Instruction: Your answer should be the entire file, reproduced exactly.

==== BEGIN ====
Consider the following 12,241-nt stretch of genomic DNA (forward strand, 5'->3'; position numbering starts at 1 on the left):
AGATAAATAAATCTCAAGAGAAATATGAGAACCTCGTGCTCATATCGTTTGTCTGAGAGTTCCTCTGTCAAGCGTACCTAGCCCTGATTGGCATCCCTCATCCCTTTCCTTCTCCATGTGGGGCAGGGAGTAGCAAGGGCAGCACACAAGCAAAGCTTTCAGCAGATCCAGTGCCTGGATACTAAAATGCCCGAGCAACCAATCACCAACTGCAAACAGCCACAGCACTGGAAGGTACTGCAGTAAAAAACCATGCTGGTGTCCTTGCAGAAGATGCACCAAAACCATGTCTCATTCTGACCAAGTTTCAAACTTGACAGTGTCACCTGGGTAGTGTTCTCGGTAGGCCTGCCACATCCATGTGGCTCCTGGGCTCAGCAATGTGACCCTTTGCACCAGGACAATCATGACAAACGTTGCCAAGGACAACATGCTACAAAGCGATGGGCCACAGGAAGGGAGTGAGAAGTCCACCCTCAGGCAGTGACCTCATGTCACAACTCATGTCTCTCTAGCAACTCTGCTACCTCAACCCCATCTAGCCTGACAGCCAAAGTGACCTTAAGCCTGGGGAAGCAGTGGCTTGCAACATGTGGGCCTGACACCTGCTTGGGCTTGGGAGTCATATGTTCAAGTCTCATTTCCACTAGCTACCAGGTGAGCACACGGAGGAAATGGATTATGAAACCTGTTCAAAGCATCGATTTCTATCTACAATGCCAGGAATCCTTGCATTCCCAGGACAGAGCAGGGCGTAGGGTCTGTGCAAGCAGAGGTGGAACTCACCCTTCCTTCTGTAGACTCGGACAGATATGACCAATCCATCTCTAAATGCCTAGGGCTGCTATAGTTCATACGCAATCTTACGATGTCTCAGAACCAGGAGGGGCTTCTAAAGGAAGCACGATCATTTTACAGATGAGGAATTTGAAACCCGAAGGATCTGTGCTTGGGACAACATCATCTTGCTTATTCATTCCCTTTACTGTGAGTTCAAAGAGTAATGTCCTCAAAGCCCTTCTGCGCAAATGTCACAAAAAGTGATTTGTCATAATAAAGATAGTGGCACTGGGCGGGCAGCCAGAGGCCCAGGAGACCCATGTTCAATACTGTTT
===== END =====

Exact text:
Consider the following 12,241-nt stretch of genomic DNA (forward strand, 5'->3'; position numbering starts at 1 on the left):
AGATAAATAAATCTCAAGAGAAATATGAGAACCTCGTGCTCATATCGTTTGTCTGAGAGTTCCTCTGTCAAGCGTACCTAGCCCTGATTGGCATCCCTCATCCCTTTCCTTCTCCATGTGGGGCAGGGAGTAGCAAGGGCAGCACACAAGCAAAGCTTTCAGCAGATCCAGTGCCTGGATACTAAAATGCCCGAGCAACCAATCACCAACTGCAAACAGCCACAGCACTGGAAGGTACTGCAGTAAAAAACCATGCTGGTGTCCTTGCAGAAGATGCACCAAAACCATGTCTCATTCTGACCAAGTTTCAAACTTGACAGTGTCACCTGGGTAGTGTTCTCGGTAGGCCTGCCACATCCATGTGGCTCCTGGGCTCAGCAATGTGACCCTTTGCACCAGGACAATCATGACAAACGTTGCCAAGGACAACATGCTACAAAGCGATGGGCCACAGGAAGGGAGTGAGAAGTCCACCCTCAGGCAGTGACCTCATGTCACAACTCATGTCTCTCTAGCAACTCTGCTACCTCAACCCCATCTAGCCTGACAGCCAAAGTGACCTTAAGCCTGGGGAAGCAGTGGCTTGCAACATGTGGGCCTGACACCTGCTTGGGCTTGGGAGTCATATGTTCAAGTCTCATTTCCACTAGCTACCAGGTGAGCACACGGAGGAAATGGATTATGAAACCTGTTCAAAGCATCGATTTCTATCTACAATGCCAGGAATCCTTGCATTCCCAGGACAGAGCAGGGCGTAGGGTCTGTGCAAGCAGAGGTGGAACTCACCCTTCCTTCTGTAGACTCGGACAGATATGACCAATCCATCTCTAAATGCCTAGGGCTGCTATAGTTCATACGCAATCTTACGATGTCTCAGAACCAGGAGGGGCTTCTAAAGGAAGCACGATCATTTTACAGATGAGGAATTTGAAACCCGAAGGATCTGTGCTTGGGACAACATCATCTTGCTTATTCATTCCCTTTACTGTGAGTTCAAAGAGTAATGTCCTCAAAGCCCTTCTGCGCAAATGTCACAAAAAGTGATTTGTCATAATAAAGATAGTGGCACTGGGCGGGCAGCCAGAGGCCCAGGAGACCCATGTTCAATACTGTTT